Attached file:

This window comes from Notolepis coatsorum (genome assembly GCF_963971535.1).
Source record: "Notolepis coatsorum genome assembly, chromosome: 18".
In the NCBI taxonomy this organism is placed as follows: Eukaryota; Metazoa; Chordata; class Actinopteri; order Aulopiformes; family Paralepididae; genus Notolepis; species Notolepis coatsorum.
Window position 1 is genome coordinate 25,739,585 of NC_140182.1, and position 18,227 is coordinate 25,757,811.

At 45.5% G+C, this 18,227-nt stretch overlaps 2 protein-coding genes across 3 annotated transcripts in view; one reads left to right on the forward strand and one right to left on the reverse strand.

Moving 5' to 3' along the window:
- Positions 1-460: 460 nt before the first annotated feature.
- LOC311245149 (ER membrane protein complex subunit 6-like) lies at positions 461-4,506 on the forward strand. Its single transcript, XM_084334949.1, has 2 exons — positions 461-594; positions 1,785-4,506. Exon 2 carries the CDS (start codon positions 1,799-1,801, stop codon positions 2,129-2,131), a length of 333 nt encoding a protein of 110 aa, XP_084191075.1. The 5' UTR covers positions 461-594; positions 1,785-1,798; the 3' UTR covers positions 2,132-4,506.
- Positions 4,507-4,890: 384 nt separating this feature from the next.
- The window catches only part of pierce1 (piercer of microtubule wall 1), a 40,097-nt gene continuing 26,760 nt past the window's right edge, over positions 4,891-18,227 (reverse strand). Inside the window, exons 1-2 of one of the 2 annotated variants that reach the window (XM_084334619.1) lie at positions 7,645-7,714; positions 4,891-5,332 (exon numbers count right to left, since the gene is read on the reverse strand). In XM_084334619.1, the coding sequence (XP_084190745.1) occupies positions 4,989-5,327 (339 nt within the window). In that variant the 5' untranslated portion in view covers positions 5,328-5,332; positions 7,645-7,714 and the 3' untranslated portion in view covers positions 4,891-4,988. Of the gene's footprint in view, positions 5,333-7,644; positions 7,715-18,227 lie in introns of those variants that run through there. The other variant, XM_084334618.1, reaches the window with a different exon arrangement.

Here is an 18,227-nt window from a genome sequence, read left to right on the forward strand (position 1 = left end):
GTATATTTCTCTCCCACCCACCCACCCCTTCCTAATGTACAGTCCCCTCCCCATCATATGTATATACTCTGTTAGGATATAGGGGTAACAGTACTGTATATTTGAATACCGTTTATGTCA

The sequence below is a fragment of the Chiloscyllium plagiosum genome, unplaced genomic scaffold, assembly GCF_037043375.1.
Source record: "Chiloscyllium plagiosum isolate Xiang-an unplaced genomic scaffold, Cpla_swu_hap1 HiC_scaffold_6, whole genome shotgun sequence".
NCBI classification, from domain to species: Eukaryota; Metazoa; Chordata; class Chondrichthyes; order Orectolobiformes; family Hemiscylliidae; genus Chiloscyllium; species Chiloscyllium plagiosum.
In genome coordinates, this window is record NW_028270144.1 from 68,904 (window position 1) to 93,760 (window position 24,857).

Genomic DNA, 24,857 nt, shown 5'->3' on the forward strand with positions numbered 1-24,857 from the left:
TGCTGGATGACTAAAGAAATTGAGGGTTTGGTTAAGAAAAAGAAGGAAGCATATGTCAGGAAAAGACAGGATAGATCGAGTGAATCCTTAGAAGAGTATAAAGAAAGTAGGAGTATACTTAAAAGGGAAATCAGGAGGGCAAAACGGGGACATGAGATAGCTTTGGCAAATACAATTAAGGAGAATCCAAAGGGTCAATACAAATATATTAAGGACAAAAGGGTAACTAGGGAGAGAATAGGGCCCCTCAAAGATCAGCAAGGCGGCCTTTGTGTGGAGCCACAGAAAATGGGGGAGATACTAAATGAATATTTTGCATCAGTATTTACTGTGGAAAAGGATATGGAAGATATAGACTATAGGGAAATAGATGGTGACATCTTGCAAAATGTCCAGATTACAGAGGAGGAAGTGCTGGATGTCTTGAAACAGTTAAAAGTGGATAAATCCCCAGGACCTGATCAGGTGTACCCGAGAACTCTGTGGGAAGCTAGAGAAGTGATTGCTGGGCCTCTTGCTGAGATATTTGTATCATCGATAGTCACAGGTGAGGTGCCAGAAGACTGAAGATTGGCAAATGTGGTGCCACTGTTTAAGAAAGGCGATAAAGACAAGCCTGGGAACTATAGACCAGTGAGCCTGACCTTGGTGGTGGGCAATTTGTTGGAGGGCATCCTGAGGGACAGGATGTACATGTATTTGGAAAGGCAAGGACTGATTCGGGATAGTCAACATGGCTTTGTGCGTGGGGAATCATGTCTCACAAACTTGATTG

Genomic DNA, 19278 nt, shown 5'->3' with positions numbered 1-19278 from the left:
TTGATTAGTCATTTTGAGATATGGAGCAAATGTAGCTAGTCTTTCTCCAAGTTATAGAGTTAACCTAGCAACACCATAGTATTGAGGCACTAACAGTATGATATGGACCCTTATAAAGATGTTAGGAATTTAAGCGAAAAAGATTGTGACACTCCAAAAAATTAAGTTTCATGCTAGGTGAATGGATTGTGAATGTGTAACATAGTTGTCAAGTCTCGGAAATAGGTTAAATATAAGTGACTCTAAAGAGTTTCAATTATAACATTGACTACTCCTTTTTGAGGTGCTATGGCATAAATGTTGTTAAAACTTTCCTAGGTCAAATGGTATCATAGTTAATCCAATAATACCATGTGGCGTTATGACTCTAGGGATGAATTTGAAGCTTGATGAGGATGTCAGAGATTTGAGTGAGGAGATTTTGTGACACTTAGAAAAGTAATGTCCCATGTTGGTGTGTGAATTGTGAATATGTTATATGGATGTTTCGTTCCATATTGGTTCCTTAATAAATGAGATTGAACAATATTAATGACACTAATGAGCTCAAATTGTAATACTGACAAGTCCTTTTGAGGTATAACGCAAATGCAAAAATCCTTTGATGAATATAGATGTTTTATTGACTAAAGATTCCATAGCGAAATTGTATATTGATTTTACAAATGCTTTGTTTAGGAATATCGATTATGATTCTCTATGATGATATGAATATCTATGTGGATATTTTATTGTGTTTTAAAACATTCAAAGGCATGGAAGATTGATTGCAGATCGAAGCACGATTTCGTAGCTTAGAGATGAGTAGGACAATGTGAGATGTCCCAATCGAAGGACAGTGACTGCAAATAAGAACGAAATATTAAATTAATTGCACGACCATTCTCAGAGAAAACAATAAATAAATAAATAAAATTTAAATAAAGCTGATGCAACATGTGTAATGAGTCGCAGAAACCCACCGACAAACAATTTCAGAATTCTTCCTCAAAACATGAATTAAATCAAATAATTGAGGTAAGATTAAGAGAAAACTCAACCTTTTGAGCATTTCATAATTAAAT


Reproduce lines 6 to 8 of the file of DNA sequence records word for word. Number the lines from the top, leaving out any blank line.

Moving 5' to 3' along the window:
- Positions 1-460: 460 nt before the first annotated feature.
- LOC311245149 (ER membrane protein complex subunit 6-like) lies at positions 461-4,506 on the forward strand. Its single transcript, XM_084334949.1, has 2 exons — positions 461-594; positions 1,785-4,506. Exon 2 carries the CDS (start codon positions 1,799-1,801, stop codon positions 2,129-2,131), a length of 333 nt encoding a protein of 110 aa, XP_084191075.1. The 5' UTR covers positions 461-594; positions 1,785-1,798; the 3' UTR covers positions 2,132-4,506.